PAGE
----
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Match Report
Ian Callender

Ireland hit the ground running in their World League opener in Rotterdam with the almost perfect performance to dismiss the challenge of Kenya. The Africans are, along with Ireland, the only Associate nation in the world ODI rankings table but there was never any danger of Kenya closing the gap. Indeed, Ireland stretched it in some style, winning by seven wickets with more than 10 overs to spare.

Astonishingly, Alex Cusack received the man of the match award for taking two wickets and finishing 59 not out but even he would admit that Ireland's top man was Paul Stirling. The opening batsman gave up the chance of scoring a century with an extravagant pull to the fielder at deep mid-wicket, but for 36 overs he had entertained the onlookers - well, obviously everyone except the match referee, who was also the MoM adjudicator - in a 106-ball innings of 87. Admittedly, Stirling was running out of time when he played his last shot - Ireland were just nine runs short of victory - but that was only because the bowlers had exceeded their recent high standard by giving the batsmen a victory target of only 164. The last eight wickets fell for 60 runs in 16 overs as every bowler captain Trent Johnston turned to proved to have a golden arm.

And all this after Ireland had to make a late change to their starting line-up, Phil Eaglestone sustaining a side strain at the end of the warm-up and having to be replaced by Nigel Jones. Surprisingly, Albert van der Merwe, who had bowled so well in Tuesday's warm-up win against Canada, was overlooked, twice, but the selectors' faith in George Dockrell was rewarded.

The 17 year old has struggled to find a steady line and length post-examinations, but after another uncertain start - nine came off his first over - he conceded less than three an over off his next nine and also claimed the wicket of Kenya top scorer Alex Obanda. Jones did not let his captain down either, taking a wicket in the second of his three overs while John Mooney, given another half a dozen overs, finished with his best ODI figures since taking three England wickets in Ireland's first one-day international at Stormont four years ago.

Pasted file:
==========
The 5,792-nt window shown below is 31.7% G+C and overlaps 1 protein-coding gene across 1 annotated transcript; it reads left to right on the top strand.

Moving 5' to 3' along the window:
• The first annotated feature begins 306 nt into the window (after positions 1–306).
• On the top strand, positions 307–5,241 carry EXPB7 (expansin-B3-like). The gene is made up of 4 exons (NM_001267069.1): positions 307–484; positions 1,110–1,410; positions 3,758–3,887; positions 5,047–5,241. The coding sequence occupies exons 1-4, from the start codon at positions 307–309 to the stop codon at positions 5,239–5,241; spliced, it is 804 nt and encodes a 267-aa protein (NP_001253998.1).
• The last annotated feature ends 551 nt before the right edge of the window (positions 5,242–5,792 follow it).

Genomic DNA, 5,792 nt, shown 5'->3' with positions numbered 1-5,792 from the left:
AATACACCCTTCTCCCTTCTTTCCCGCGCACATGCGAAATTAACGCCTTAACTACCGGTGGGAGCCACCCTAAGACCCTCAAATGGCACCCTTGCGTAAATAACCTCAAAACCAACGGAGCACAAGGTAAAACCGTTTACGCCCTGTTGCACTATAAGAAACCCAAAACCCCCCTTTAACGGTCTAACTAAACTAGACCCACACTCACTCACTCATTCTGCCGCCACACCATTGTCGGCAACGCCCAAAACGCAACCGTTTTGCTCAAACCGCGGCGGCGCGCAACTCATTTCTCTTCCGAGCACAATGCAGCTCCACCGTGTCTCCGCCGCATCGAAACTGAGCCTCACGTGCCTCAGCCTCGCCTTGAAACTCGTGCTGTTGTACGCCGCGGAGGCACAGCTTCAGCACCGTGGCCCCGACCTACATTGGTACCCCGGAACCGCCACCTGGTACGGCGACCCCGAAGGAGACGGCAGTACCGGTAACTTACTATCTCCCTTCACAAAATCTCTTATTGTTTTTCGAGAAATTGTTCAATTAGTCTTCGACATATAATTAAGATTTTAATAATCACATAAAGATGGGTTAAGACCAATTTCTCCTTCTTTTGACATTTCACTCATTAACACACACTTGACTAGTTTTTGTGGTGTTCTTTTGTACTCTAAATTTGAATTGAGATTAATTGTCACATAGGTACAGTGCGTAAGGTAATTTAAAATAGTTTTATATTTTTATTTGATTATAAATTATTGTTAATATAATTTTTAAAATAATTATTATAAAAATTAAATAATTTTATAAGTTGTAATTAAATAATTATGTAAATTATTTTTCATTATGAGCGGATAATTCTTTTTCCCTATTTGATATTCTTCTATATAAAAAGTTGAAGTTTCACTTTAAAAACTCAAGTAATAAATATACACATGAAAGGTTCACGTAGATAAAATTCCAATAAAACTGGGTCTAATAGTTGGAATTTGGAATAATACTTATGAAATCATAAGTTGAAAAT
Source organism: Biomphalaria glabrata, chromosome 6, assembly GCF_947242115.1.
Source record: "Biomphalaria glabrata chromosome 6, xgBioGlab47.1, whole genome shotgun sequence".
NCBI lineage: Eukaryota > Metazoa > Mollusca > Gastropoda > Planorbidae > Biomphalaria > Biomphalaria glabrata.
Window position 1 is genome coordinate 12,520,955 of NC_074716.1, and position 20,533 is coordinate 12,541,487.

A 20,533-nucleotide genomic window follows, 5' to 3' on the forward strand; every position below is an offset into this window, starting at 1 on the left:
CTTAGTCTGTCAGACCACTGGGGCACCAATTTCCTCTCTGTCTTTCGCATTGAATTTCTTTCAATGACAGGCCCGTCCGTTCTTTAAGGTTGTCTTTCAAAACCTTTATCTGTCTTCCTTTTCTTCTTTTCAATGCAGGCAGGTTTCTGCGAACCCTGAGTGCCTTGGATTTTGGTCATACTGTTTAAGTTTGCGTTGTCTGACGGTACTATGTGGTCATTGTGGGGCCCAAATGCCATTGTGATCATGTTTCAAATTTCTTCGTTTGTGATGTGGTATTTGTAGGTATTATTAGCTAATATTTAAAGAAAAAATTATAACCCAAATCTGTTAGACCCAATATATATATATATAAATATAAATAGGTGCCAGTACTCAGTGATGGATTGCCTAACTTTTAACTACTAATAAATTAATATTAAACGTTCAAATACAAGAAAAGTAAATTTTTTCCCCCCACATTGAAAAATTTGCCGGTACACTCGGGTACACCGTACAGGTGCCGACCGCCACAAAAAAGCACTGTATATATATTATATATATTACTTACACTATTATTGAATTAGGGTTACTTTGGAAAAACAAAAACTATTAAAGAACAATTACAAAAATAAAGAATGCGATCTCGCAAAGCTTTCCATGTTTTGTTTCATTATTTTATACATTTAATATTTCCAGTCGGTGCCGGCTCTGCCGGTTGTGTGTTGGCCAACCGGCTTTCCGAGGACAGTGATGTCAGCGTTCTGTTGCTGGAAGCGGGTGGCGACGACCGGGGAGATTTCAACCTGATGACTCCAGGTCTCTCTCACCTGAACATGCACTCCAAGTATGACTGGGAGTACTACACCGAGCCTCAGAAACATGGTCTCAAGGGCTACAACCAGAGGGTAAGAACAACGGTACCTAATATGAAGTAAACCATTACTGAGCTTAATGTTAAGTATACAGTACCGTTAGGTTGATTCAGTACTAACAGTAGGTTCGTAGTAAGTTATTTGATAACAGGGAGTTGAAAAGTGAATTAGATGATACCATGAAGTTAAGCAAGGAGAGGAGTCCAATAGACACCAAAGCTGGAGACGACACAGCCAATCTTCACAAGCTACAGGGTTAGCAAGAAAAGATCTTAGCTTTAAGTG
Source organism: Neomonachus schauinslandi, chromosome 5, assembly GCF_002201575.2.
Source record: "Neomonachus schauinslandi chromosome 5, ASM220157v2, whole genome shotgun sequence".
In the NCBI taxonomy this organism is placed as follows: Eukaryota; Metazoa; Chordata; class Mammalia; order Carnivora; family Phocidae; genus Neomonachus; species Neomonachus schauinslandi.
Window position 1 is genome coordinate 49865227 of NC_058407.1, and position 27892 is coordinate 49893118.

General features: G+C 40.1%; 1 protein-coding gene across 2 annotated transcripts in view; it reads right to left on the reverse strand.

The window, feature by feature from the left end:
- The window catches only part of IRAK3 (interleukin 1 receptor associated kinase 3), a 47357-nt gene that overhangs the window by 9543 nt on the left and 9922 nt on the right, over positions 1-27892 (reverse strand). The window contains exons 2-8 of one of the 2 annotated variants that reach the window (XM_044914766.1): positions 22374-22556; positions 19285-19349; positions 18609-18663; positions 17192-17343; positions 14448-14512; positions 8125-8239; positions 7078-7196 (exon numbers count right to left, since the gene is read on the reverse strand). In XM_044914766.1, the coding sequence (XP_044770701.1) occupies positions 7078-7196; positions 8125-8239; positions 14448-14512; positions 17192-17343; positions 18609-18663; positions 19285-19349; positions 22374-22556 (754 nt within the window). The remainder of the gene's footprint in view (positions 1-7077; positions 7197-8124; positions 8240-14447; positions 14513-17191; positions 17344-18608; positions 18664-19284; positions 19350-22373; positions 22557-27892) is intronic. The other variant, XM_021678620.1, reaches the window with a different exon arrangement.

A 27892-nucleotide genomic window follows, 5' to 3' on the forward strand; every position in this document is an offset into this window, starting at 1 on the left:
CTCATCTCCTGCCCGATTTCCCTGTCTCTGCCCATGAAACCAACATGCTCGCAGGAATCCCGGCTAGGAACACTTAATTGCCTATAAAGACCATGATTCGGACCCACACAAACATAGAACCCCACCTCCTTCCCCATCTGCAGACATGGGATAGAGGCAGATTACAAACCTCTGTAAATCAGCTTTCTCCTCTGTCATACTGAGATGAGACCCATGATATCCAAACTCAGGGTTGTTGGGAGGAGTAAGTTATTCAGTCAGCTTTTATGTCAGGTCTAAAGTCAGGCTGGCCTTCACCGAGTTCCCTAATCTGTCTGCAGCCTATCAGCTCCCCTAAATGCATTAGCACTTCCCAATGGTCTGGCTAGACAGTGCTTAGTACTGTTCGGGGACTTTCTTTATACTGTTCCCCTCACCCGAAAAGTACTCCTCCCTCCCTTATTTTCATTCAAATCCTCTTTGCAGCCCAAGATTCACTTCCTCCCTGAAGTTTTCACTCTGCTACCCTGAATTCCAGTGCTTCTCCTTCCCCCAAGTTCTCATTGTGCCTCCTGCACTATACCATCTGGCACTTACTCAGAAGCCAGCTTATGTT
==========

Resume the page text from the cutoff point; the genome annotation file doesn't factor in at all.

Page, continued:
After winning the toss, Johnston justified his decision to field first with seven typically accurate overs as well as the wicket of opposite number Maurice Ouma but he also received splendid support form Kevin O'Brien who conceded just five singles in his first four overs as Ireland took early control, which they were never to relinquish. Unfortunately, James Hall never got out of the starting blocks and was caught at slip in the ninth over, but one of Johnston's requests as captain was to have Cusack coming in at No 3.

Player of the tournament at the World Twenty20 qualifiers, Johnston sees no reason why Cusack cannot transfer his free-scoring to the ODI arena and although he did not present an overwhelming case for retention - certainly when the county professionals are available - he stuck to his task and survived 95 balls, finding the boundary from five of them. He was the perfect foil for Stirling, however. Incredibly, Stirling is the other teenager in the side but some of his extra cover drives and flicks to leg were as good as anything by a batsmen in the prime of his career. In all he hit eight fours and a six.

It sends the Ireland team into their grudge match against Afghanistan in great heart and a second win will put Ireland well on their way to retaining their World League title.